:before {
    content: "";
    display: block;
    height: 80px;
    margin: -80px 0 0;

Flexible and easy website monitoring with updown.io

During our trip in South Africa, my sister’s blog viel-unterwegs.de went offline after an update of a WordPress plugin. The bad thing: We noticed this one day later.

I started looking for a cheap and flexible website monitoring SaaS and stumbled over updown.io. Updown.io is a small startup located in Paris, France.

You can enter an url, a text and a time period. After each time period, updown.io sends a http request to the url. When everything went ok (http response code 200), it will check if the entered text appears somewhere on the respone. If this is true, updown.io assumes that everything is ok. If not, you will receive an email and if you want, also a SMS notification. You will also get nice statistics with user satisfaction by average site loading time.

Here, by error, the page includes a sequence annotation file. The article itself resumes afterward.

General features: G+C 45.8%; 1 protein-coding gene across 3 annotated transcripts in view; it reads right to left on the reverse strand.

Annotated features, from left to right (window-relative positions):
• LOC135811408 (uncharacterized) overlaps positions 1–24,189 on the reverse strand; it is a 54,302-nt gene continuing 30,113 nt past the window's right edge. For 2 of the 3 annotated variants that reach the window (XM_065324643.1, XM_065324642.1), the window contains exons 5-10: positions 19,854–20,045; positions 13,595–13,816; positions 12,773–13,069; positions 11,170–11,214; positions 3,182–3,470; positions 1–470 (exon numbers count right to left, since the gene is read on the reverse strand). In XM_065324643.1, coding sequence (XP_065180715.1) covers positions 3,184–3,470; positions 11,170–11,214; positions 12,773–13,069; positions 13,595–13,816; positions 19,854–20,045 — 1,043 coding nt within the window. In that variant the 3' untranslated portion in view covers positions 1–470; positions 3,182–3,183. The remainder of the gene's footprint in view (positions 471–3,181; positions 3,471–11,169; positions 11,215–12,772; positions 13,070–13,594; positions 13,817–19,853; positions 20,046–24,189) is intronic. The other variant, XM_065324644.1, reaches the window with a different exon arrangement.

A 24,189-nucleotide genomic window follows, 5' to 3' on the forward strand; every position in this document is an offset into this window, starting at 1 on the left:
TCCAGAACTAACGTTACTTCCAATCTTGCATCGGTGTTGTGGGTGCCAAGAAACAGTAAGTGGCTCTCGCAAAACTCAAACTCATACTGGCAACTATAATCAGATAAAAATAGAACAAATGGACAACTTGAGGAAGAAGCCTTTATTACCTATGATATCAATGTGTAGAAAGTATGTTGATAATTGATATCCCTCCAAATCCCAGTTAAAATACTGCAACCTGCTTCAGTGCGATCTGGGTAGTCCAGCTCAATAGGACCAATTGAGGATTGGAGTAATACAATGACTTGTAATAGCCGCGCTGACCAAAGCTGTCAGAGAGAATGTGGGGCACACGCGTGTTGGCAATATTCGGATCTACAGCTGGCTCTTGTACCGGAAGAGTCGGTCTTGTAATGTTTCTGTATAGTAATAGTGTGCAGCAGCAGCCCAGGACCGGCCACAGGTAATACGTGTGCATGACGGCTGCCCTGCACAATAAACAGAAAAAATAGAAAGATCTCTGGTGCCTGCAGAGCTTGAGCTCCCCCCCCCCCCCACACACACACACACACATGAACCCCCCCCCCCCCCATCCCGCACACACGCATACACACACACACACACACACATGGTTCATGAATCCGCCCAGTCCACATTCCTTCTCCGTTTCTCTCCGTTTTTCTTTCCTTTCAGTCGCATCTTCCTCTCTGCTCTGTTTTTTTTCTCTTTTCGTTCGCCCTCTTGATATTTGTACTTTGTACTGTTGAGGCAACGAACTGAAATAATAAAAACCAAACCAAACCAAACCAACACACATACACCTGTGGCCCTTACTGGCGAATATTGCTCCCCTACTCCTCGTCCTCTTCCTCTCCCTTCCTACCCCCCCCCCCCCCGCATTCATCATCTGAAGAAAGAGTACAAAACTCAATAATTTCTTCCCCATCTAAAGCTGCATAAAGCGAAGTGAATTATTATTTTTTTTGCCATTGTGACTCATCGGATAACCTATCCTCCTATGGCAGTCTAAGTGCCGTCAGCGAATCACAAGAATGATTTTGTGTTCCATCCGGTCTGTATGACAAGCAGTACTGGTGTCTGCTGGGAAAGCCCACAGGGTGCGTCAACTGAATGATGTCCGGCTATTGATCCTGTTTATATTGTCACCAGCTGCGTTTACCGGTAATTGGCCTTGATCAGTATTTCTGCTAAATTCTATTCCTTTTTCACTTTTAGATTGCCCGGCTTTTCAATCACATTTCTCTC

Screen Shot 2015-01-19 at 15.24.00

For each check, you will have to pay one credit. So lets say you would like to check 4 different urls every 10 minutes, you will need 200.000 credits for 11 months and 17 days which would cost you 5 euros. You can also pay with bitcoins. After sign up, you will receive 100.000 credits for free which is also very nice.


Overwrite CMD+S and CTRL+S in Javascript

Do you often work with backend forms in your web application scrolling endless down to the submit button? Why not overwrite the submit button with the common use save keyboard hotkeys CMD+S (Mac) and CTRL+S (Win) with Javascript?

At first, we need to catch the event when a key is pressed:

document.addEventListener("keydown", function(e) {

}, false);